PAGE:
Skip Navigation

Species Search:
FieldGuidesthreatened and/or endangered search resultsthreatened and/or endangered

previous  | next

Northern Harrier Circus cyaneus


enlarge +

Adult female Northern Harrier, American subspecies
credit: Len Blumin/CCSA

© Lang Elliot/ (audio)

All Images


Get Our Newsletters


Advanced Search

Alternate name: Marsh Hawk

Family: Accipitridae, Hawks and Eagles view all from this family

Description ADULT MALE Has pale blue-gray head and upperparts and a striking white rump (only obvious in flight); underparts are mainly pale, but note the reddish streaks, most intense on chest. In flight, dark trailing edge to wings and black wingtips are most striking when seen from below. Note the faintly barred, black-tipped tail. ADULT FEMALE Brown, with darker barring on wings and tail, streaking on body underparts, and narrow white rump; white head markings create an owl-like facial disk. JUVENILE Similar to adult female, but plumage is tinged reddish orange, particularly on underparts.

Dimensions Length: 16-24" (41-61 cm); Wngspn: 3' 6" (1.1 m)

Habitat Widespread and fairly common although seldom seen in large numbers, except when gathering at communal winter roosts. Favors marshes, grassland, and open country with plenty of small mammal prey. Summer breeding visitor (present mainly May-Aug) to much of northern North America, present year-round across Midwest belt and a winter visitor further south.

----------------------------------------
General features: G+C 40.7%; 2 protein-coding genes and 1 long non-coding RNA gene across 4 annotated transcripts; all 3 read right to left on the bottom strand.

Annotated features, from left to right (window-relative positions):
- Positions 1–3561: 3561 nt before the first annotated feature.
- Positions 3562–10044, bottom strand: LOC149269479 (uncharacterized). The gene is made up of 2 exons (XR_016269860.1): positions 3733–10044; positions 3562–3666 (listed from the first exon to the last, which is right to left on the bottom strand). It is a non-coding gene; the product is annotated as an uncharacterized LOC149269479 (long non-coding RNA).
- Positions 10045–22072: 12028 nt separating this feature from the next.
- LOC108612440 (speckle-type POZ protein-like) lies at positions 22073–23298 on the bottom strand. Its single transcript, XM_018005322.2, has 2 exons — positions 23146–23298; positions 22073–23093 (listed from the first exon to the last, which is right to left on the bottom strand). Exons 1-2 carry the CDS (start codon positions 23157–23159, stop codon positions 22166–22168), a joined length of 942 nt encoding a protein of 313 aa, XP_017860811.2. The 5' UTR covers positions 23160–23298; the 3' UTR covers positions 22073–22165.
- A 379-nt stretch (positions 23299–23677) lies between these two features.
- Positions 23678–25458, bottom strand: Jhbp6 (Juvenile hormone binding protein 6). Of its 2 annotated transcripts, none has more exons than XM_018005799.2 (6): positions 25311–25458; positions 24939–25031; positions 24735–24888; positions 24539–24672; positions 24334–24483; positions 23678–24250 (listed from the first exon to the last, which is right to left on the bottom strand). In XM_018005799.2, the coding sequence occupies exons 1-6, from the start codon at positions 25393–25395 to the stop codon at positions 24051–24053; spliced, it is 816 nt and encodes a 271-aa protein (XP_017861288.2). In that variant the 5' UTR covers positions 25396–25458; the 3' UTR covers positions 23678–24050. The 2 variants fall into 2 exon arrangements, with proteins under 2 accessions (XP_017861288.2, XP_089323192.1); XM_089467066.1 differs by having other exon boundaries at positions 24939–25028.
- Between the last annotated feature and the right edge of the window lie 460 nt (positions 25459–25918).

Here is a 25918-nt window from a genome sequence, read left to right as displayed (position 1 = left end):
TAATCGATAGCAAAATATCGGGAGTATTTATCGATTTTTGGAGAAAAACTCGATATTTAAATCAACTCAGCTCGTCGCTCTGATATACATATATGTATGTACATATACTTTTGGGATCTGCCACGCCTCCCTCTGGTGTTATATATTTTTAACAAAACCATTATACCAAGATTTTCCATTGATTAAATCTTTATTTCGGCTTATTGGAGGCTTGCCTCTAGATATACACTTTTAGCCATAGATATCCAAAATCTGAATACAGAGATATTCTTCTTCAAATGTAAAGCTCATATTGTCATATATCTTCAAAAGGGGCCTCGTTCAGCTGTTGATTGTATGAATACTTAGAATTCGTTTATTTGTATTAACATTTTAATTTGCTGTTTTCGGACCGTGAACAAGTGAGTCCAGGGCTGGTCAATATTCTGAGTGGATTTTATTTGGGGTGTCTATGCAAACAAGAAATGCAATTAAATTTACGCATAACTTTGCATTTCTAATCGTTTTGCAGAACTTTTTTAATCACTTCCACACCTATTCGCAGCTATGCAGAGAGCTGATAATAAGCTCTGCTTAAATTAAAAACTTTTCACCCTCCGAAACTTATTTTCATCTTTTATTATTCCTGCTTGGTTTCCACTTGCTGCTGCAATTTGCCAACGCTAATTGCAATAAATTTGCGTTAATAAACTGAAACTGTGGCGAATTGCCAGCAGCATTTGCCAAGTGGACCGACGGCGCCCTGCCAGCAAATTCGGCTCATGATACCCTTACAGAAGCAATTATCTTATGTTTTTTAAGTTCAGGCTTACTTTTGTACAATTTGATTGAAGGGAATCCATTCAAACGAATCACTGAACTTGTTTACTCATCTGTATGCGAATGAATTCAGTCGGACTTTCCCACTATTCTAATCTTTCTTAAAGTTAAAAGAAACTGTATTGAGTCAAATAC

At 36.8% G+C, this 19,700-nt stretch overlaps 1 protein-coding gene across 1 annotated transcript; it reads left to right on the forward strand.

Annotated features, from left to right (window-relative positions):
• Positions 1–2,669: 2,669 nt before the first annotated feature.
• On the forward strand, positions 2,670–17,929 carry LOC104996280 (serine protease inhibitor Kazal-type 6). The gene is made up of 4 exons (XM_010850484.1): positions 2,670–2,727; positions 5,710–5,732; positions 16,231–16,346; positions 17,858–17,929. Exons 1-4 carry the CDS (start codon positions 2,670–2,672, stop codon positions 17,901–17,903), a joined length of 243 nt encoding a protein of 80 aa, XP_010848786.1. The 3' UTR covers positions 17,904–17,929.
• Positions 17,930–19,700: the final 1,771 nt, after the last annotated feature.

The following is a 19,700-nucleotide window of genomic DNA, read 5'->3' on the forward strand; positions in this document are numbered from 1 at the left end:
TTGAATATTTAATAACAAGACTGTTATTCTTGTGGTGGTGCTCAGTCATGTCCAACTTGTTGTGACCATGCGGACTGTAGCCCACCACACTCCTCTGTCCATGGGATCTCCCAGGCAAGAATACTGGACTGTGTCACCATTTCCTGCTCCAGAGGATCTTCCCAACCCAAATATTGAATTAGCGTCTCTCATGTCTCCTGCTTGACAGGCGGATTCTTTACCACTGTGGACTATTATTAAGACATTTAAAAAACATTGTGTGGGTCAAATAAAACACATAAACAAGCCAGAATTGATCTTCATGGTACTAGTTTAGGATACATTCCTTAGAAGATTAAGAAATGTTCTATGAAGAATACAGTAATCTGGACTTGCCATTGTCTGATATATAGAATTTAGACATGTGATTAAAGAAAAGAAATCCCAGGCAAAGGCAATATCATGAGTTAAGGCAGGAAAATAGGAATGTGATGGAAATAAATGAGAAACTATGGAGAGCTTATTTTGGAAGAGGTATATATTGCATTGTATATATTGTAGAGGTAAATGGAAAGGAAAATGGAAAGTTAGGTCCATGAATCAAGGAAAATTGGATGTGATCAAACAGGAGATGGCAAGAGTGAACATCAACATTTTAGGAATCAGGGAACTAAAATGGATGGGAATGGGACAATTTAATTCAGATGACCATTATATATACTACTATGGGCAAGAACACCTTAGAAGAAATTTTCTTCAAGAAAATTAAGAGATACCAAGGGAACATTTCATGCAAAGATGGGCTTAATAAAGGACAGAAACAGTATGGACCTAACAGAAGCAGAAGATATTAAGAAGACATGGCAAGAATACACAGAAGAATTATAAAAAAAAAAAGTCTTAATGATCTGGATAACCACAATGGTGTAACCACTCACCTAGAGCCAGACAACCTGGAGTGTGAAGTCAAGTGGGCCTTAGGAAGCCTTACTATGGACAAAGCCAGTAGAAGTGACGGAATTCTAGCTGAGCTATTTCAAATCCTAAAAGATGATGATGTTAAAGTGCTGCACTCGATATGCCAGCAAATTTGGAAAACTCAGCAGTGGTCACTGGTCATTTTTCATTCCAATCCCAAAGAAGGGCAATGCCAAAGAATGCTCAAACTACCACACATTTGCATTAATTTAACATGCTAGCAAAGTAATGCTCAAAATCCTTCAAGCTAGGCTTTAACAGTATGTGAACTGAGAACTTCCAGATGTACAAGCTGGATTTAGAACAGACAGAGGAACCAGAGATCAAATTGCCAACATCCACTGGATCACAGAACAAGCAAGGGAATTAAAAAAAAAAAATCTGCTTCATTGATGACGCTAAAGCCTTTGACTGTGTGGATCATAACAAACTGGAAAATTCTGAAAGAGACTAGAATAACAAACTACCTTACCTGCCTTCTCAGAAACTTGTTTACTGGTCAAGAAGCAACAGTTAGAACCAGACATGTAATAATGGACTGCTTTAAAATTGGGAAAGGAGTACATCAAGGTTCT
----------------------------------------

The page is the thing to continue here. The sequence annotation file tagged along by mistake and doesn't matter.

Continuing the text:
Observation Tips Easiest to find in winter.

Range New England, California, Mid-Atlantic, Plains, Southeast, Alaska, Rocky Mountains, Northwest, Great Lakes, Texas, Florida, Eastern Canada, Southwest, Western Canada

Voice Mostly silent.

Discussion Long-winged, long-tailed raptor that is typically seen gliding at slow speeds low over the ground with almost effortless ease and seldom a wingbeat. Often quarters the ground in a fairly systematic manner, searching for prey: feeds mainly on small mammals and birds, located in part by hearing. In direct flight, wingbeats are deep and powerful. Sexes are dissimilar in plumage terms and males are smaller than females.